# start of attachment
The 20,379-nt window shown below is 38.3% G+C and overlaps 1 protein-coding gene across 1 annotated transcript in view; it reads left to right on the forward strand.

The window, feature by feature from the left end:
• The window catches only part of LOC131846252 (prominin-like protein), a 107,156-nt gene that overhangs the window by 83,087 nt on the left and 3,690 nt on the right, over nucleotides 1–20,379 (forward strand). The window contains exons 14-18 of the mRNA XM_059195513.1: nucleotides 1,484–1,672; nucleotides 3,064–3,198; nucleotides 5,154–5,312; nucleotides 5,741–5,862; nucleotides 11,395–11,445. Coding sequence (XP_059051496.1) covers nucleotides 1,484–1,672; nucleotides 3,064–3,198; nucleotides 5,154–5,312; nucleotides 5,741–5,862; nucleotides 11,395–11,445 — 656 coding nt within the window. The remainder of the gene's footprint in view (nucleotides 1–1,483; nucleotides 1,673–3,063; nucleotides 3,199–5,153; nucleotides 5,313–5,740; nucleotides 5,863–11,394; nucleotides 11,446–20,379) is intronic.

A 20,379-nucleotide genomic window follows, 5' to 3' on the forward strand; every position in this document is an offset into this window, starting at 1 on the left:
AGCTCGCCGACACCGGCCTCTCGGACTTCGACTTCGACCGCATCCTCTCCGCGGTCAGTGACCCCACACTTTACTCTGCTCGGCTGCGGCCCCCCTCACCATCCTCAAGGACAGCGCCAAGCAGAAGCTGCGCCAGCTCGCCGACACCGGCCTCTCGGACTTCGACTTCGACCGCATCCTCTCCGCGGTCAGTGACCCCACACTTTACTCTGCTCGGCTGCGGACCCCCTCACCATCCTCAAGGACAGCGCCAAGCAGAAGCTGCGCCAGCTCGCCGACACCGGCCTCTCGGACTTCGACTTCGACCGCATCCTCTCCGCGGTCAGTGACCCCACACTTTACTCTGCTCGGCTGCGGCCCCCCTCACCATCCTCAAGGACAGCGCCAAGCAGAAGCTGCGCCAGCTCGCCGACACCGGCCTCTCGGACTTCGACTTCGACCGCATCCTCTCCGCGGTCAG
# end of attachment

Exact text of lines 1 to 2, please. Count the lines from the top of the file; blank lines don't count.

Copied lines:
The 20,379-nt window shown below is 38.3% G+C and overlaps 1 protein-coding gene across 1 annotated transcript in view; it reads left to right on the forward strand.

The window, feature by feature from the left end: